Why do my patients with cancer get better care than my patients in primary care?
As the senior resident on my hospital’s inpatient leukemia service this past month, this question troubled and intrigued me daily. Despite the sheer complexity of treating leukemia (administration of chemotherapy, bone marrow biopsies, stem cell transplantation), the resources required (transplantation routinely costs $1 million), and the severity of the illness (patients with little to no functional immune system), I couldn’t help but marvel at how coordinated, integrated, and patient-centric the care was.
From the first day I saw that things in leukemia worked differently. Most inpatient ward teams consist of an attending, a senior medical resident, one or two interns, and medical students. Each member of the team is “on service” for 2-4 weeks after which they rotate to different parts of the hospital or to the outpatient or research setting. As a result a patient admitted to general medicine today is taken care of by a completely different team than took care of her 3 months earlier when she came in for the same problem. On leukemia, our medical team included an advanced practice nurse (APN) who did not rotate off and on service. Being on the inpatient leukemia team was her primary responsibility 365 days a year. When I wondered if a patient admitted for chemotherapy needed an interval CT scan, she would remind me that the patient had just received one a month earlier. When the patient later developed a rash that I considered getting a biopsy of, she reassured me that the rash looked no different than the one the patient had developed the last time she received chemotherapy. And when I was trying to determine which prophylactic antibiotics to discharge the patient on, she contacted the primary oncologist to get his opinion and, if necessary, arranged prior authorization for medications that her insurance company might otherwise deny coverage for. Perhaps most importantly, our APN was a constant presence for patients fighting a disease that wrecked havoc on their bodies and their lives. Often when the medical team finished examining a patient, the patient would ask to speak to our APN privately, no doubt to receive additional emotional and psychosocial support, something that is terribly lacking in many patients with chronic disease yet serves to reduce treatment breaks and improve adherence and identify co morbid conditions such as depression that are common but often go unnoticed.
Then there was the weekly leukemia conference I was reminded to attend. Thinking I was walking into another research lecture, I was surprised to learn that this meeting was really a “tumor board” in which new and active patients were discussed. Sitting around the expansive conference table were leukemia attendings and fellows, advanced practice nurses, social workers, case managers, and the inpatient leukemia team. We began by discussing the admitted patients with my team providing the updates and the outpatient oncologist providing context and overall direction. I left with a better understanding of my patients while my intern jotted down to-dos and made notes for herself. We then discussed the new patients — while multiple leukemia specialists went back and forth formulating the diagnostic plan and initial chemotherapy, the case managers and social workers figured out how to best coordinate the dozens of steps required to place a central line, draw routine blood tests at home, and schedule chemotherapy and follow up visits. Finally, everyone was encouraged to bring up concerns about any patient on the roster. In general medicine, doctors are often left to deal with complex medical and social issues with little input from others. Though I’m in a large group practice of over 100 primary care physicians we have no clear and formal mechanisms for asking and receiving advice from each other on individual patients. In addition, despite the fact that many of the day-to-day challenges of primary care center around not the medical but rather the socioeconomic determinants of health, I do not have access to dedicated social work and case management services.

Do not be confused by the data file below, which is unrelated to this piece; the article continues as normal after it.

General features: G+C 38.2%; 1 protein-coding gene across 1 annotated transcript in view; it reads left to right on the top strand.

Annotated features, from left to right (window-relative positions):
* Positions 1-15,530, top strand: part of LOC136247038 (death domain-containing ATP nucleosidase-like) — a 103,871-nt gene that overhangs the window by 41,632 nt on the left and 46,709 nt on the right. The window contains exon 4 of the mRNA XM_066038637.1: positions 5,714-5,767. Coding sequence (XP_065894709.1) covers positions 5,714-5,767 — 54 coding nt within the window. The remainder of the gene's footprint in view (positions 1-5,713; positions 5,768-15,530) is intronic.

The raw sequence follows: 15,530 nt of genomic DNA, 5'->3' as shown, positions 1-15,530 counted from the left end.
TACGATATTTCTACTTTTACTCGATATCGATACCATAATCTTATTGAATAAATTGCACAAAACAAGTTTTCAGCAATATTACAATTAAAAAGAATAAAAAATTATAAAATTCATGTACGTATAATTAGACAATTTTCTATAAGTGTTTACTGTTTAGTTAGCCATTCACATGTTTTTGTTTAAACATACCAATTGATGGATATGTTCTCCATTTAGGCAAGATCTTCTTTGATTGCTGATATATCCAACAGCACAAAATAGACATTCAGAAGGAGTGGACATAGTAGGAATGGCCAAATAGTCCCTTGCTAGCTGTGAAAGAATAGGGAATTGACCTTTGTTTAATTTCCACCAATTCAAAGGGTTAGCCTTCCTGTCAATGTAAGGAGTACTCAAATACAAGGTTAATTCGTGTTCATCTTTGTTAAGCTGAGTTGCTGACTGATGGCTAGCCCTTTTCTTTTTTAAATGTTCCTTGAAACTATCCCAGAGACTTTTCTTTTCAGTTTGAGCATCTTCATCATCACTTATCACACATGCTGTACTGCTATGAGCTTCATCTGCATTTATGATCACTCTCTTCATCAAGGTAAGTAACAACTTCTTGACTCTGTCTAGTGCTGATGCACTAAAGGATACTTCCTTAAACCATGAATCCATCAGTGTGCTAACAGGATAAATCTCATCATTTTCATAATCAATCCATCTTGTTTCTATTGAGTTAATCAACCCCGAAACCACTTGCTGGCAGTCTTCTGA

At the conference we each received a roster of all the patients the group was actively managing. Each line of the roster included the patient’s name, date of birth, type of leukemia, and treatment plan – nothing surprising. But in addition, it included the name of any clinical trial or research protocol the patient was on. Flipping through the roster, I was stunned to see that virtually every patient was enrolled in a research study of one sort or another. Those who were not in a study of a new experimental chemotherapy or drug (Phase I or Phase II trial) were instead on a study to collect and track patient responses to an established leukemia treatment. General medicine is no less cutting edge than leukemia; many of our treatments have no good data supporting their use and new drugs come out each year. And yet, to my knowledge, I don’t have a single patient in my practice on a research protocol. Worse still, we don’t even analyze our own data. If you asked me what the average HbA1c is for my patients with diabetes, I couldn’t tell you. In comparison, the oncologists at my hospital can report their institutional survival rates for specific types of leukemia by age of diagnosis, gender, and ethnicity.